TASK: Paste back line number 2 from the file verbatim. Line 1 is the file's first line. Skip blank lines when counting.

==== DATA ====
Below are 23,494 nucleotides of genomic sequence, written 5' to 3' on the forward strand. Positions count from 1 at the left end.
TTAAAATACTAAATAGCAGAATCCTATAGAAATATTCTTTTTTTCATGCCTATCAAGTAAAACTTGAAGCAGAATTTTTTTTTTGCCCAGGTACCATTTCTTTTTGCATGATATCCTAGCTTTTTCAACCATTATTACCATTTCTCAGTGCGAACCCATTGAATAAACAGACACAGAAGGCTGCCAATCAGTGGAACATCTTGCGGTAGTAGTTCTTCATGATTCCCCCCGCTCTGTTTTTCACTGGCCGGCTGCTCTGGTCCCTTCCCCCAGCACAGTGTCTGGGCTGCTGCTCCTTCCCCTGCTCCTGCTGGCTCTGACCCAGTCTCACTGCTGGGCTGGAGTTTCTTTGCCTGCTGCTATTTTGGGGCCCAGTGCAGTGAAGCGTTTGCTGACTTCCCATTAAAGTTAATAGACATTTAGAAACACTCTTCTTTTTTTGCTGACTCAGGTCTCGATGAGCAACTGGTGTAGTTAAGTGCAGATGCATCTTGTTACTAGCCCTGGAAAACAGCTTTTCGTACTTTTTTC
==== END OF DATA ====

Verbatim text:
TTAAAATACTAAATAGCAGAATCCTATAGAAATATTCTTTTTTTCATGCCTATCAAGTAAAACTTGAAGCAGAATTTTTTTTTTGCCCAGGTACCATTTCTTTTTGCATGATATCCTAGCTTTTTCAACCATTATTACCATTTCTCAGTGCGAACCCATTGAATAAACAGACACAGAAGGCTGCCAATCAGTGGAACATCTTGCGGTAGTAGTTCTTCATGATTCCCCCCGCTCTGTTTTTCACTGGCCGGCTGCTCTGGTCCCTTCCCCCAGCACAGTGTCTGGGCTGCTGCTCCTTCCCCTGCTCCTGCTGGCTCTGACCCAGTCTCACTGCTGGGCTGGAGTTTCTTTGCCTGCTGCTATTTTGGGGCCCAGTGCAGTGAAGCGTTTGCTGACTTCCCATTAAAGTTAATAGACATTTAGAAACACTCTTCTTTTTTTGCTGACTCAGGTCTCGATGAGCAACTGGTGTAGTTAAGTGCAGATGCATCTTGTTACTAGCCCTGGAAAACAGCTTTTCGTACTTTTTTC